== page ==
The yucca plant and moth are absolutely dependent upon one another for reproductive success, yet the terms of their contract are usually complex. First, the yucca plant must sacrifice a significant percentage of its seeds as food for the moth larvae, although limited feeding damage enhances seed germination. Second, if yucca moth females deposit too many eggs within a single flower, the plant can selectively abort that flower, effectively killing all larvae within it. Finally the yucca-moth mutualism (living together in such a way as to increase each other’s reproductive success) is vulnerable to exploitation by cheaters: other moth species lay eggs within fertilized flowers but do not pollinate the flower.

3. Migration and Dispersal

The Southwest is an unusually good place to witness impressive directional movements of insects, especially of conspicuous desert butterflies like the snout butterflies and painted ladies. Such movements are noteworthy for the animals’ prolonged flight in the same direction, at a fixed speed, just a few feet above the ground. True round-trip migration, such as that performed annually by monarch butterflies and many birds, is a relativity rare phenomenon. Most cases of mass movements by moths probably are examples of one-way dispersal, such as the northward flush of black witches (Ascalapha odorata) into our region from northern Mexico toward the end of the summer. Dispersal need not be limited to adults; the movements of thousands of green- and black-striped hornworms (larvae of the white-lined sphinx moth Hyles lineata), across the desert floor provides one of the most memorable images of the summer monsoon. There are many potential causes of mass dispersal, such as periodic population explosions, seasonal changes in day length or humidity, and the availability of food or hostplant resources, but the actual causes are unknown in many cases. The movement of adult moths over great distances, often across political boundaries, has important implications for moths as biotic resources for plants (through pollination), predators, and parasites. With increasing fragmentation and conversion of wild habitats to agricultural lands and subdivisions, these movements also affect populations of moths and their biological interactions with plants and other animals.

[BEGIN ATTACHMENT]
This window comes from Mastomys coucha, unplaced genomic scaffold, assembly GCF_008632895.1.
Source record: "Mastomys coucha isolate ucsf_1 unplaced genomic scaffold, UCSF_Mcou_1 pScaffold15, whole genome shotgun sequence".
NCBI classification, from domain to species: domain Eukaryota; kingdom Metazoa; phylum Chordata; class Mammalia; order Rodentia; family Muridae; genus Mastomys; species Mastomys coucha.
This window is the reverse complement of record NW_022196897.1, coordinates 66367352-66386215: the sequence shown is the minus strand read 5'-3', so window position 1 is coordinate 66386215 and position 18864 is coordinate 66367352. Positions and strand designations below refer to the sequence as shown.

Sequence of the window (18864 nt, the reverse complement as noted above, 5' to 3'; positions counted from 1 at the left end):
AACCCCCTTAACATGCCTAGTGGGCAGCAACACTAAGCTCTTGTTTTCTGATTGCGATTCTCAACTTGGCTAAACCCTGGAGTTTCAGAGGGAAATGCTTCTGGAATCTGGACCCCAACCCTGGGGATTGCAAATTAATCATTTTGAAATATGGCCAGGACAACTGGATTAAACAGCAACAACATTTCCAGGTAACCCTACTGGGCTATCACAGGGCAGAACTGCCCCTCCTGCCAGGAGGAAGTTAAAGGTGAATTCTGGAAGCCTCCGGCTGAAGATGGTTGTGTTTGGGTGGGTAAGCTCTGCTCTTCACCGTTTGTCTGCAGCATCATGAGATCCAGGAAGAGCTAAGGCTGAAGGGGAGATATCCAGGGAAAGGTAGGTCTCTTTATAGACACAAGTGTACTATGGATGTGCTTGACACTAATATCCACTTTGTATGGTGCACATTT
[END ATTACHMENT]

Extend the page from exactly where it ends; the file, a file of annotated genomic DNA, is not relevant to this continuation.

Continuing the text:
4. Moths and Bats: Eaves- dropping That Really Pays Off

White-lined sphinx
White-lined sphinx

While the age of the earliest fossil moths suggests that they shared the world with dinosaurs and flying reptiles, we probably can never know if or when moths or their ancestors abandoned daylight for a relatively predator-free night. However, with the fall of the dinosaurs and the rise of the mammals, new and deadly predators of the night skies arrived: the bats. Fast, maneuverable fliers equipped with sensitive sonar guidance systems, bats are the number one threat for night-flying moths. But moths have developed an array of sensory and behavioral strategies that enable them to avoid becoming evening snacks for a bat.

Many night-flying moths have pairs of ears positioned on both sides of their abdomens that are tuned to exactly the sound frequencies emitted by hunting bats. These sensitive ears allow the moths to eavesdrop on the hunting cries of bats and to attempt to avoid them. Moths have two levels of escape behavior at their disposal when they hear a bat using sonar to search for food. If their bat-detecting ears inform them that a bat is on the way, but still distant, the moth turns away from the direction that the cries are coming from and leaves the area. However, if the bat gets very close before it is detected, the moth suddenly executes a series of high-speed acrobatic maneuvers, usually ending in a dive for the ground or the shelter of nearby bushes. Some moths confuse bats by emitting sounds similar to those emitted by a bat closing in on prey. Sometimes the moths can evade the hunting bats; sometimes they become dinner.